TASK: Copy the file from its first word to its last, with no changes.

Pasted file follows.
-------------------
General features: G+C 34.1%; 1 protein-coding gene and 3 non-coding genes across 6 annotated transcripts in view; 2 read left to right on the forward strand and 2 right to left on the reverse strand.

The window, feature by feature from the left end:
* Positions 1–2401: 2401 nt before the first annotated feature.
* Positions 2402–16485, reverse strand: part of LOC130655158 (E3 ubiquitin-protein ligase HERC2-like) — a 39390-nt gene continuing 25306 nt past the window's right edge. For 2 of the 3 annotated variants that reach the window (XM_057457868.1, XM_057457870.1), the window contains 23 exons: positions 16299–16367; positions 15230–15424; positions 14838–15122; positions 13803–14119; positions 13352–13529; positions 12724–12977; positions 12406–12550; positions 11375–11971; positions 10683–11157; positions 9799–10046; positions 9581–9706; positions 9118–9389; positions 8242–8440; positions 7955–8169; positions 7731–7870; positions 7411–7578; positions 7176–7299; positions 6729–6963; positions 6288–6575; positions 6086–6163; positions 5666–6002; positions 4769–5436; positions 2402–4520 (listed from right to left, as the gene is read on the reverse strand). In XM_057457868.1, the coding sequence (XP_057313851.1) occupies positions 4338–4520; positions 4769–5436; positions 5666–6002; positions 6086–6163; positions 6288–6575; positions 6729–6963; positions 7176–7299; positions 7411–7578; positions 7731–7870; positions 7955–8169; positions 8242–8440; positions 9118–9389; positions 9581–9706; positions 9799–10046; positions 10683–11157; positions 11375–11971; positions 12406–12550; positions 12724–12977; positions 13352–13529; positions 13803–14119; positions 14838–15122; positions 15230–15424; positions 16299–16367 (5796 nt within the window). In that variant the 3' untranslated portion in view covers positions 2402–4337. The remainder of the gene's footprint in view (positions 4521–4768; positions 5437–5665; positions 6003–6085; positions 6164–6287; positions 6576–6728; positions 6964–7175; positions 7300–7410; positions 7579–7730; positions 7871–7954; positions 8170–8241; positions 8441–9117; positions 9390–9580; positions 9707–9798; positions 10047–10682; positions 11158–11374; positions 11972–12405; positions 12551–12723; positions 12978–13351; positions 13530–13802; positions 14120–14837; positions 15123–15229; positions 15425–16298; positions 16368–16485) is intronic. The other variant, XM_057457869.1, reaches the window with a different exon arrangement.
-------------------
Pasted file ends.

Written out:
General features: G+C 34.1%; 1 protein-coding gene and 3 non-coding genes across 6 annotated transcripts in view; 2 read left to right on the forward strand and 2 right to left on the reverse strand.

The window, feature by feature from the left end:
* Positions 1–2401: 2401 nt before the first annotated feature.
* Positions 2402–16485, reverse strand: part of LOC130655158 (E3 ubiquitin-protein ligase HERC2-like) — a 39390-nt gene continuing 25306 nt past the window's right edge. For 2 of the 3 annotated variants that reach the window (XM_057457868.1, XM_057457870.1), the window contains 23 exons: positions 16299–16367; positions 15230–15424; positions 14838–15122; positions 13803–14119; positions 13352–13529; positions 12724–12977; positions 12406–12550; positions 11375–11971; positions 10683–11157; positions 9799–10046; positions 9581–9706; positions 9118–9389; positions 8242–8440; positions 7955–8169; positions 7731–7870; positions 7411–7578; positions 7176–7299; positions 6729–6963; positions 6288–6575; positions 6086–6163; positions 5666–6002; positions 4769–5436; positions 2402–4520 (listed from right to left, as the gene is read on the reverse strand). In XM_057457868.1, the coding sequence (XP_057313851.1) occupies positions 4338–4520; positions 4769–5436; positions 5666–6002; positions 6086–6163; positions 6288–6575; positions 6729–6963; positions 7176–7299; positions 7411–7578; positions 7731–7870; positions 7955–8169; positions 8242–8440; positions 9118–9389; positions 9581–9706; positions 9799–10046; positions 10683–11157; positions 11375–11971; positions 12406–12550; positions 12724–12977; positions 13352–13529; positions 13803–14119; positions 14838–15122; positions 15230–15424; positions 16299–16367 (5796 nt within the window). In that variant the 3' untranslated portion in view covers positions 2402–4337. The remainder of the gene's footprint in view (positions 4521–4768; positions 5437–5665; positions 6003–6085; positions 6164–6287; positions 6576–6728; positions 6964–7175; positions 7300–7410; positions 7579–7730; positions 7871–7954; positions 8170–8241; positions 8441–9117; positions 9390–9580; positions 9707–9798; positions 10047–10682; positions 11158–11374; positions 11972–12405; positions 12551–12723; positions 12978–13351; positions 13530–13802; positions 14120–14837; positions 15123–15229; positions 15425–16298; positions 16368–16485) is intronic. The other variant, XM_057457869.1, reaches the window with a different exon arrangement.